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2018 'dan beri
Learning how to create artisanal breads was an option for my apprenticeship, I just fell head over heels in love with baking bread as soon as I started it.
Very active, very bubbly starter. Doesn't have a super strong tang to it, but I prefer it that way. The hemp flour adds a subtle nutty flavour which I love! My starter has travelled across Australia with me when I moved across country. We stopped at beautiful locations, and obviously I couldn't leave it in the hot car, so it came with me wherever I went.
Lezzet ve Tat
- 100% Rye flour
- 100% Water
- 50% Starter
- 82% Baker's flour
- 18% Rye flour
- 73% Beer
- 45% Levain
- 2% Sea salt
- 4% Raw honey
- 15g Starter
- 72g Water
- 40g Baker's flour
- 20g Wholemeal Wheat Flour
- 10g Rye flour
- 5g Hemp flour
Once the starter has begun to fall from it's maximum potential and is well on it's way to being back to where it was just after mixing, it is time to feed it.
Stir down the starter, and scoop out 15g into a bowl.
Pour 72g of 24°C water over the starter and mix to disperse the starter throughout the water.
Add 40g of Eden Valley Bioactive Farm's premium baker's flour to the starter mixture.
40g Baker's flour
Add 20g of Eden Valley's wholemeal flour.
20g Wholemeal Wheat Flour
Add 10g of Eden Valley's Rye flour.
10g Rye flour
Add 5g of organic hemp flour and mix thoroughly ensuring there are no clumps of flour
5g Hemp flour
Rinse out the jar in which the starter calls home, then wipe with paper towel to ensure no moisture is left over. Add the newly refreshed starter back to it's jar and mark the level with a rubber band.
Combine 150g rye flour, 150g water and 75g starter to create a levain the day before production. Ferment for twelve hours or until it starts to drop.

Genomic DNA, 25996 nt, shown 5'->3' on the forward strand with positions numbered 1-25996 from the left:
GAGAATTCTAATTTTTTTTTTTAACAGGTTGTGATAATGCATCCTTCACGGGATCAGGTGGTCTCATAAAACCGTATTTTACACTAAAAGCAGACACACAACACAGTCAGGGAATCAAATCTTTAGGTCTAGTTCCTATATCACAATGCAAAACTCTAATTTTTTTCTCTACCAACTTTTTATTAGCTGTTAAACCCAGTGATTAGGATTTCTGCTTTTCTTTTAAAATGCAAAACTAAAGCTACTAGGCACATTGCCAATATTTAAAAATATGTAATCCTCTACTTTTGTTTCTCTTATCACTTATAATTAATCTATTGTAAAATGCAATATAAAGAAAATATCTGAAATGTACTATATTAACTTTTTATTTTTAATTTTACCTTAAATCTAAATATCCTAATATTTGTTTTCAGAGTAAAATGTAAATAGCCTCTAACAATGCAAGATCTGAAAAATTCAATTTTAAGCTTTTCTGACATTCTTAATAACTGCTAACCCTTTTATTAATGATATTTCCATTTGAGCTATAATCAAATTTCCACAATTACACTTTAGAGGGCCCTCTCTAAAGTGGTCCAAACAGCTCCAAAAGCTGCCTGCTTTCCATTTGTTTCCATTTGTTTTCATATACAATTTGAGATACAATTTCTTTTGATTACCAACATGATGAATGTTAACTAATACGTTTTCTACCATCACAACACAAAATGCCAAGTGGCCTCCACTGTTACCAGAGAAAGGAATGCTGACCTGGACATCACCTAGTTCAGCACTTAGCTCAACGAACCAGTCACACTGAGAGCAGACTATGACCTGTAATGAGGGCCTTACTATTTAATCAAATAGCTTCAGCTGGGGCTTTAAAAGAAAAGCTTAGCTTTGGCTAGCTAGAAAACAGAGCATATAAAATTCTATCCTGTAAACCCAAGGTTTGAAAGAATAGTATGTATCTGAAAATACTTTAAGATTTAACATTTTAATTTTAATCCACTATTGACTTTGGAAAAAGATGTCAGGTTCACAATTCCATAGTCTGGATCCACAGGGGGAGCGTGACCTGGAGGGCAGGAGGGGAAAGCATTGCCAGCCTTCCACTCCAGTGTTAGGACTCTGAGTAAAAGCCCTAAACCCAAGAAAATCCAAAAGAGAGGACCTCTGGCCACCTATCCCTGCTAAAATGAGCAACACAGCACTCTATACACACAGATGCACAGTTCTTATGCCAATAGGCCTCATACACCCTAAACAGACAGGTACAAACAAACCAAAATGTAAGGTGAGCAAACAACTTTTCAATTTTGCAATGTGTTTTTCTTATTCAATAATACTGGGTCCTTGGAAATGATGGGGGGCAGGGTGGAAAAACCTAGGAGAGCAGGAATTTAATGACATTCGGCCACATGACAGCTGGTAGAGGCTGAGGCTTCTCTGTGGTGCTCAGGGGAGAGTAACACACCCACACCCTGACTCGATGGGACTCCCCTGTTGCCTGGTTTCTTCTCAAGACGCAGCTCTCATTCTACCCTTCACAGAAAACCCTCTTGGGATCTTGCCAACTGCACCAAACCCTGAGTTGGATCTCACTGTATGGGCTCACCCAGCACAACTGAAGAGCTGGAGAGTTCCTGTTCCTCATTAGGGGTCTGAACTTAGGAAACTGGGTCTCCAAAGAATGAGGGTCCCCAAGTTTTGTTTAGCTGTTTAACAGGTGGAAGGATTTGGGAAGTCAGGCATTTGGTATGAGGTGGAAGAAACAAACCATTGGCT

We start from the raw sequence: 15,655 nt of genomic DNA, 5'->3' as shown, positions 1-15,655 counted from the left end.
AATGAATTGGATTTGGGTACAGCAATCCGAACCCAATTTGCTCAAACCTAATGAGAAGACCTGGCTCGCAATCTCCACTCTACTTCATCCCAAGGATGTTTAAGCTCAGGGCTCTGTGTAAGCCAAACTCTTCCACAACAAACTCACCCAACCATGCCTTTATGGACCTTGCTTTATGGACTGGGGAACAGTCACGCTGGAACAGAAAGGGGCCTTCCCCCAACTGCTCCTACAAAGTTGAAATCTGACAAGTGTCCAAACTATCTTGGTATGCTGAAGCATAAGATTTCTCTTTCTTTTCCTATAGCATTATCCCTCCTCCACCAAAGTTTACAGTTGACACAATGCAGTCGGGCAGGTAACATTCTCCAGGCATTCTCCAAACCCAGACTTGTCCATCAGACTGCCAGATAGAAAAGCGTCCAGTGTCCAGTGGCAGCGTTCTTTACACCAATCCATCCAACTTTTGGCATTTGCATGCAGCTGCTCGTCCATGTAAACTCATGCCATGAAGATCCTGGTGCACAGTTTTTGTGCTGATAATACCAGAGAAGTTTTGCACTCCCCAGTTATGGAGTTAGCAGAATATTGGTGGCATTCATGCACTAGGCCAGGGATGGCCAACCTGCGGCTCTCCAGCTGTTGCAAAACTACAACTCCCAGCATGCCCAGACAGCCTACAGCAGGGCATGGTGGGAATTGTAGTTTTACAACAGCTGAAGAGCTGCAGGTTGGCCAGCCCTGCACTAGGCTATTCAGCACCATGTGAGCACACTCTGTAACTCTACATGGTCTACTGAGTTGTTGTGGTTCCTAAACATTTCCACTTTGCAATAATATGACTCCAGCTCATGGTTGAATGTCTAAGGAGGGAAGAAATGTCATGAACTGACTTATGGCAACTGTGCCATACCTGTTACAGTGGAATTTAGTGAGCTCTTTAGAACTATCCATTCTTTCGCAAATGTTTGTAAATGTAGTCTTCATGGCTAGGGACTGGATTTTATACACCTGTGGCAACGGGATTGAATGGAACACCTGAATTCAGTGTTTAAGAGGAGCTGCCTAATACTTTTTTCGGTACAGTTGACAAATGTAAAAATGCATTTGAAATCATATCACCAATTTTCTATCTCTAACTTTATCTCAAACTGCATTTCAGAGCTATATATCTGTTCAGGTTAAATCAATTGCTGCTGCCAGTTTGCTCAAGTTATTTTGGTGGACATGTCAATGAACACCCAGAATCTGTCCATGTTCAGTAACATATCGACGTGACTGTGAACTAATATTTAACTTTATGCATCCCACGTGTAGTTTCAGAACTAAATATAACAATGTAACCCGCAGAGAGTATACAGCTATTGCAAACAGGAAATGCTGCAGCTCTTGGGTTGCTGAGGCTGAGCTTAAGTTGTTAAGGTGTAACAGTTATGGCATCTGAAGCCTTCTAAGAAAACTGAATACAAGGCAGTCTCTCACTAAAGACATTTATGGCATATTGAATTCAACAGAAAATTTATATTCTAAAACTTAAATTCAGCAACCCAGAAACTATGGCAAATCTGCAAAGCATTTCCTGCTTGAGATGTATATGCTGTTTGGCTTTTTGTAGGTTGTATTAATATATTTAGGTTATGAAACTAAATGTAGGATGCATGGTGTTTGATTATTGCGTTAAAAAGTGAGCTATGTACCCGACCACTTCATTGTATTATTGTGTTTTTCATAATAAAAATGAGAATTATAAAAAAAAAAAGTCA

100% Rye flour 100% Water 50% Starter
Stir together 450g baker's flour and 100g rye flour, then add 402g beer and the levain and mix until just combined. Allow to sit for 15 minutes.
82% Baker's flour 18% Rye flour 73% Beer 45% Levain
Add 11g sea salt and 22g raw Jarrah honey to the dough and mix on slow for 2 mins and on high for 4 mins; do not fully develop the dough. Finished dough temperature should be between 23-25°C.
2% Sea salt 4% Raw honey
Let the dough rest in an oiled container for 1.5 hours, then fold it and let it rest for another 1.5 hours.
Fold the dough again, this time leaving the seam side up, then rest for 30 minutes. This will be the final fold.
Divide dough into three 600g pieces and let bench rest for 8 minutes.
Shape dough into boules or loaves, then place in a floured proofing basket in a proofer for 1- 1.5 hours. Proofer temperature 35-40°C, Humidity 75- 80%.
Place dough pieces into the oven for 30 minutes; 15 minutes at 230°C, then 20 minutes at 220°C with steam function. (Alternatively you can preheat a cast iron dutch oven for 45 minutes prior to baking and place the dough piece into them. 30 mins covered, 5-10 uncovered. Refrigerate each other dough piece until ready to bake. Preheat Dutch oven 30 mins between each loaf.)
Once dark brown in colour, remove from the oven and let cool on a cooling rack. You should be able to hear the bread crackling as it cools down. Unless you're going to eat the entire bread loaf while it's warm, wait at least 24 hours before cutting into the bread, this helps develop flavour and texture. Store the bread uncovered on the counter, it should last three or four days.
(This bread is best enjoyed toasted, then rub a raw garlic clove over it, then spread over a thick layer of butter and drizzle over some honey.)